When adventure and morality collide, you get "The Lord of the Rings." When love and the Roaring Twenties meet, you get "The Great Gatsby."
And when the world of books and TikTok come together, you get BookTok.
BookTok is the niche side of the social media platform where readers recommend, review and theorize about their favorite books, authors and genres. As for how you get to BookTok? You can follow the actual BookTok hashtag, or interact with enough book-adjacent accounts for the algorithm to take note of your literary interests.
This internet gathering has become a leading force in the book world, converting non-readers into people who can't stop, giving literary aficionados their next adrenaline rush ... and selling copies in the process.
“I would say my last 15 books I found through TikTok,” Jessi Pridmore, 23, from Monmouth, N.J., tells TODAY.com. “I’ll find authors and I’ll go down the author rabbit hole and then I’m like, ‘All right, now everyone else needs to read this book too.’”
Part of what makes BookTok special is that readers' taste and enthusiasm determine what goes viral on the algorithm, not necessarily marketing money from publishers or authors. This can create a kind of intimacy among users, like they're getting recommendations from friends.
For Annika Norton, 31, of Germany, BookTok filled a gap in her social circle.
“I just never had close friends who read the same kind of books as me," she tells TODAY.com.
After following other book accounts for "the longest time," she started creating her own videos on her account. Her goal is to share her own experiences with a book, emotions and all. “I just really wanted to share my own feelings," Norton says.
This form of influence has proven to have tangible effects. The BookTok hashtag, aside from having more than 108 billion views on TikTok, has helped boost book sales across the charts. Data by NPD BookScan revealed 825 million books were sold in the U.S. in 2021, up 9 percent from the previous year. The company said it was the highest number it had seen since 2004.
“I feel confident in saying this is some of the biggest social media impact we’ve seen concentrated in a single platform since I’ve been tracking books,” Kristen McLean, executive director at NPD BookScan, wrote in a post on LinkedIn.
According to BookScan data, per the New York Times, BookTok helped authors sell 20 million printed books in 2021 and again in 2022, with sales rising another 50 percent.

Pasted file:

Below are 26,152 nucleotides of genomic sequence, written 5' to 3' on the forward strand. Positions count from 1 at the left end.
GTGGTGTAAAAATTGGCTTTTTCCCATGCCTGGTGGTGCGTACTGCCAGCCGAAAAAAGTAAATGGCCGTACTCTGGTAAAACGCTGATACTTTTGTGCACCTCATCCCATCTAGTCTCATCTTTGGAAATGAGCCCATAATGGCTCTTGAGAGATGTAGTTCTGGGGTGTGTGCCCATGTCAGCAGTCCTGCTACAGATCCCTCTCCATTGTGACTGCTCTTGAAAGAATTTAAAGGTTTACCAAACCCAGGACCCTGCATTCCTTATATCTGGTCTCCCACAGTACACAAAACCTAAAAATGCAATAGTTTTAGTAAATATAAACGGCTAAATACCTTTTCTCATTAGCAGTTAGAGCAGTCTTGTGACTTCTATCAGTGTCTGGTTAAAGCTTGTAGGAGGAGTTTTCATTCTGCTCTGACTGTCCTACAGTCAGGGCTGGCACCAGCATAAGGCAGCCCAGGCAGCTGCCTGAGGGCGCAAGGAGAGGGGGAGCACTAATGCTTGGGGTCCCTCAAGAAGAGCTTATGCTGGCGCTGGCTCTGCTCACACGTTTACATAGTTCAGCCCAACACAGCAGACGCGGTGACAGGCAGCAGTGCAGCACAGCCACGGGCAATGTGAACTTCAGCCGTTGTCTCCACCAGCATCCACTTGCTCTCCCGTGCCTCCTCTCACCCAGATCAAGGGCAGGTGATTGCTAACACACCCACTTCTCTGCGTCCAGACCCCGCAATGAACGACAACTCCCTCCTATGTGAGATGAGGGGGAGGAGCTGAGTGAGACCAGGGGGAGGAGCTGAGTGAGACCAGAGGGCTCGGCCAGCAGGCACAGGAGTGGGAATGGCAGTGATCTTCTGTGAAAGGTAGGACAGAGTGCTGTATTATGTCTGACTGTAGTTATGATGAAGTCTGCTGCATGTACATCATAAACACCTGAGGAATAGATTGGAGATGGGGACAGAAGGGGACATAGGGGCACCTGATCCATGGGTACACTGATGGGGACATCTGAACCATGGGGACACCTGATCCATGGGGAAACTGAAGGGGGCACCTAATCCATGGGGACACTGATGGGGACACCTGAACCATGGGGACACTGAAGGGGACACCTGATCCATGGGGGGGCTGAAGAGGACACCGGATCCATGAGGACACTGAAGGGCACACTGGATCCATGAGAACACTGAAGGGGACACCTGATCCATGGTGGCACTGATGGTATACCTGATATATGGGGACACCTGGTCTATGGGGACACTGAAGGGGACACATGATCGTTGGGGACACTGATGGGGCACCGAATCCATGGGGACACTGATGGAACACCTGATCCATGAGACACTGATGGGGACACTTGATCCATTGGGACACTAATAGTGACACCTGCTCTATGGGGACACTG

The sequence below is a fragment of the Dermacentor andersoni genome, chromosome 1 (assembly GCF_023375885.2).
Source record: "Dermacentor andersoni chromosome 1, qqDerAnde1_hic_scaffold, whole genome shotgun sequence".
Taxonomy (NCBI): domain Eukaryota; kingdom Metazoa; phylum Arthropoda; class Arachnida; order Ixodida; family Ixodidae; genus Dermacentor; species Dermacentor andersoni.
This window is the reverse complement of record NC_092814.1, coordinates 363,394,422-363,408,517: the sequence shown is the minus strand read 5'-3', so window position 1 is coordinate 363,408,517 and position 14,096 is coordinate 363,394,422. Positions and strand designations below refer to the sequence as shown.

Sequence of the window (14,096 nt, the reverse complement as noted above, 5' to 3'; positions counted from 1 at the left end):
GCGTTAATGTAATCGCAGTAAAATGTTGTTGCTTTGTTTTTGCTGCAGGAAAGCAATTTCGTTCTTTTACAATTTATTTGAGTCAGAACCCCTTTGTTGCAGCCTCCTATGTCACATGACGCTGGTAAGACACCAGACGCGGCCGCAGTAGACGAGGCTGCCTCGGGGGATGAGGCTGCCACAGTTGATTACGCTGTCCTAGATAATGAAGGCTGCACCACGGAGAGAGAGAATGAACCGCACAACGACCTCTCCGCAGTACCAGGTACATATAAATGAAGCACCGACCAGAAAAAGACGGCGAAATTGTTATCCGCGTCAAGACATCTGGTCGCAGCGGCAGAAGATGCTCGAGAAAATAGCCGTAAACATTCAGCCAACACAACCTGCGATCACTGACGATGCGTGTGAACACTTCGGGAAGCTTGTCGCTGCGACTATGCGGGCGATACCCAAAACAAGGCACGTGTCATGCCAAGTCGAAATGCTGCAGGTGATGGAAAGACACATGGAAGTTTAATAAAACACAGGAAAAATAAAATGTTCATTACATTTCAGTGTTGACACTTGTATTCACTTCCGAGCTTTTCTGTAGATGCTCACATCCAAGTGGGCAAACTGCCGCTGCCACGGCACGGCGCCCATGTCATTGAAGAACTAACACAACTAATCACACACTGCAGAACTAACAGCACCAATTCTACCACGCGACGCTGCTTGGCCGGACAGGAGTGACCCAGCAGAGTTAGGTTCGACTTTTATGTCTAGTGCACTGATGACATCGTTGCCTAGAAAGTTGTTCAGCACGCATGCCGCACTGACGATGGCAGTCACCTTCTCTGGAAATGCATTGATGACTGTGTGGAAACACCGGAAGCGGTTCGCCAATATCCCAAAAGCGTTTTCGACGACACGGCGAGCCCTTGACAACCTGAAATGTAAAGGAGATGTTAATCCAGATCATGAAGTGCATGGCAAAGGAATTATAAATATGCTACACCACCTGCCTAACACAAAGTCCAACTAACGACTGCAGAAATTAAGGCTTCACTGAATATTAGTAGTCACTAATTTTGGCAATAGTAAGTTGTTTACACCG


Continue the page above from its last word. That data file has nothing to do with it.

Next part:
While usually virtual, on Feb. 4, a few of BookTok’s devoted users put their phones down and got together at Barnes and Noble's sold-out BookTok Festival in New York, featuring panels of authors popular on the platform.
Kasey Shneiderovsky, 25, Old Bridge, N.J., was able to hear from authors the algorithm hadn't served up yet.
“I think (BookTok) brings books that I probably wouldn’t have read to my attention and then I read them and I love them,” Shneiderovsky says. “Then you find new authors that you didn’t think you would ever pick up and now they’re one of your favorites.”
But it's not just for readers. BookTok has become a way for authors to connect with the people reading their books, too.
During a panel hosted by Ryan La Sala, authors Tessa Bailey, Anna Huang, Kennedy Ryan and Melissa Blair discussed their relationships with BookTok.
Bailey, the author of “It Happened One Summer," originally joined TikTok during the early beginnings of the COVID-19 pandemic to distract herself from her husband's prolonged illness.
Bailey was surprised to one day discover her novel was selling better than usual.
“I had been doing this for ten years and I was like, ‘Why is this one selling so well?,” Bailey said during the panel. “And people were like, ‘People are talking about it on BookTok.’ So I got in there and over the last year or so I’ve connected with readers.”
With BookTok, you kind of feel like you have friends at your fingertips.
Author Tessa Bailey
Bailey’s novel is set to hit the big screen sometime in the future, as in 2022 BCDF Pictures and Frolic Media announced they are set to produce a feature adaptation of the rom-com.
“It’s a cure for the loneliness,” Bailey said of the platform. “When writing, you’re alone in your office all day. But with BookTok, you kind of feel like you have friends at your fingertips.”
As for the future of the hashtag? Norton hopes it's not going anywhere, as it's changed the way she reads and finds her next book.
“BookTok is from readers, for readers,” Norton said. “I trust the people that I follow to give me their honest opinions.”